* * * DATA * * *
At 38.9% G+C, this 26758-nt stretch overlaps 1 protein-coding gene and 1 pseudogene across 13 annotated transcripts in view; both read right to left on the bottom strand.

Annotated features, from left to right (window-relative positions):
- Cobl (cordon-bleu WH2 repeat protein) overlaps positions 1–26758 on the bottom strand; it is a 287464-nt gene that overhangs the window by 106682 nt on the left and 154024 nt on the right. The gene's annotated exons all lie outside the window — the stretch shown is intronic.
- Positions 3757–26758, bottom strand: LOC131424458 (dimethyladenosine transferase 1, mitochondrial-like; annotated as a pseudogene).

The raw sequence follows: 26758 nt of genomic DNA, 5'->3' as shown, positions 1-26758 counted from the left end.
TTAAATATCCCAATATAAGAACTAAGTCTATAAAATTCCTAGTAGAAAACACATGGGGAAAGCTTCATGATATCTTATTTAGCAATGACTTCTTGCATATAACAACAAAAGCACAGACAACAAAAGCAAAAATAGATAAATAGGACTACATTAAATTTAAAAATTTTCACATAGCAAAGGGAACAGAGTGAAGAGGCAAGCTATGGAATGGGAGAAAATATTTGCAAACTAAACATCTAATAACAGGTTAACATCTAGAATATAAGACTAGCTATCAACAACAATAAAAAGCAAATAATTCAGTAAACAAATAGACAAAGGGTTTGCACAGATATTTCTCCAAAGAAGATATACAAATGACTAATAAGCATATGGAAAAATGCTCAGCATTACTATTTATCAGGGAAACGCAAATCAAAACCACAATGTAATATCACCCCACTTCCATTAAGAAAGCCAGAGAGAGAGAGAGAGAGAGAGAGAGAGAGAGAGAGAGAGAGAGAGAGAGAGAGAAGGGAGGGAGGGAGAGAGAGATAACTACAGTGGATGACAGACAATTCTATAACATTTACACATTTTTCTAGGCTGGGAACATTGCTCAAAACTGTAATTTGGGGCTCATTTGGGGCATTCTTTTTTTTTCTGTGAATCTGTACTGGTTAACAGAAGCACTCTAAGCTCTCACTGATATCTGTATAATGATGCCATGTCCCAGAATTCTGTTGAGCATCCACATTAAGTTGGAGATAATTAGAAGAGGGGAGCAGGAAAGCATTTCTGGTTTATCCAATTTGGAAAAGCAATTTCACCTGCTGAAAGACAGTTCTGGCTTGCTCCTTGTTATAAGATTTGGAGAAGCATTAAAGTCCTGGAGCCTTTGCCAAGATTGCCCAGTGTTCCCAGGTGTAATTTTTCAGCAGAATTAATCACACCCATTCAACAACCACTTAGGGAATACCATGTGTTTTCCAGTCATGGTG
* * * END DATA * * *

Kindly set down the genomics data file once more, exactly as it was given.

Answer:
At 38.9% G+C, this 26758-nt stretch overlaps 1 protein-coding gene and 1 pseudogene across 13 annotated transcripts in view; both read right to left on the bottom strand.

Annotated features, from left to right (window-relative positions):
- Cobl (cordon-bleu WH2 repeat protein) overlaps positions 1–26758 on the bottom strand; it is a 287464-nt gene that overhangs the window by 106682 nt on the left and 154024 nt on the right. The gene's annotated exons all lie outside the window — the stretch shown is intronic.
- Positions 3757–26758, bottom strand: LOC131424458 (dimethyladenosine transferase 1, mitochondrial-like; annotated as a pseudogene).

The raw sequence follows: 26758 nt of genomic DNA, 5'->3' as shown, positions 1-26758 counted from the left end.
TTAAATATCCCAATATAAGAACTAAGTCTATAAAATTCCTAGTAGAAAACACATGGGGAAAGCTTCATGATATCTTATTTAGCAATGACTTCTTGCATATAACAACAAAAGCACAGACAACAAAAGCAAAAATAGATAAATAGGACTACATTAAATTTAAAAATTTTCACATAGCAAAGGGAACAGAGTGAAGAGGCAAGCTATGGAATGGGAGAAAATATTTGCAAACTAAACATCTAATAACAGGTTAACATCTAGAATATAAGACTAGCTATCAACAACAATAAAAAGCAAATAATTCAGTAAACAAATAGACAAAGGGTTTGCACAGATATTTCTCCAAAGAAGATATACAAATGACTAATAAGCATATGGAAAAATGCTCAGCATTACTATTTATCAGGGAAACGCAAATCAAAACCACAATGTAATATCACCCCACTTCCATTAAGAAAGCCAGAGAGAGAGAGAGAGAGAGAGAGAGAGAGAGAGAGAGAGAGAGAGAGAGAGAGAAGGGAGGGAGGGAGAGAGAGATAACTACAGTGGATGACAGACAATTCTATAACATTTACACATTTTTCTAGGCTGGGAACATTGCTCAAAACTGTAATTTGGGGCTCATTTGGGGCATTCTTTTTTTTTCTGTGAATCTGTACTGGTTAACAGAAGCACTCTAAGCTCTCACTGATATCTGTATAATGATGCCATGTCCCAGAATTCTGTTGAGCATCCACATTAAGTTGGAGATAATTAGAAGAGGGGAGCAGGAAAGCATTTCTGGTTTATCCAATTTGGAAAAGCAATTTCACCTGCTGAAAGACAGTTCTGGCTTGCTCCTTGTTATAAGATTTGGAGAAGCATTAAAGTCCTGGAGCCTTTGCCAAGATTGCCCAGTGTTCCCAGGTGTAATTTTTCAGCAGAATTAATCACACCCATTCAACAACCACTTAGGGAATACCATGTGTTTTCCAGTCATGGTG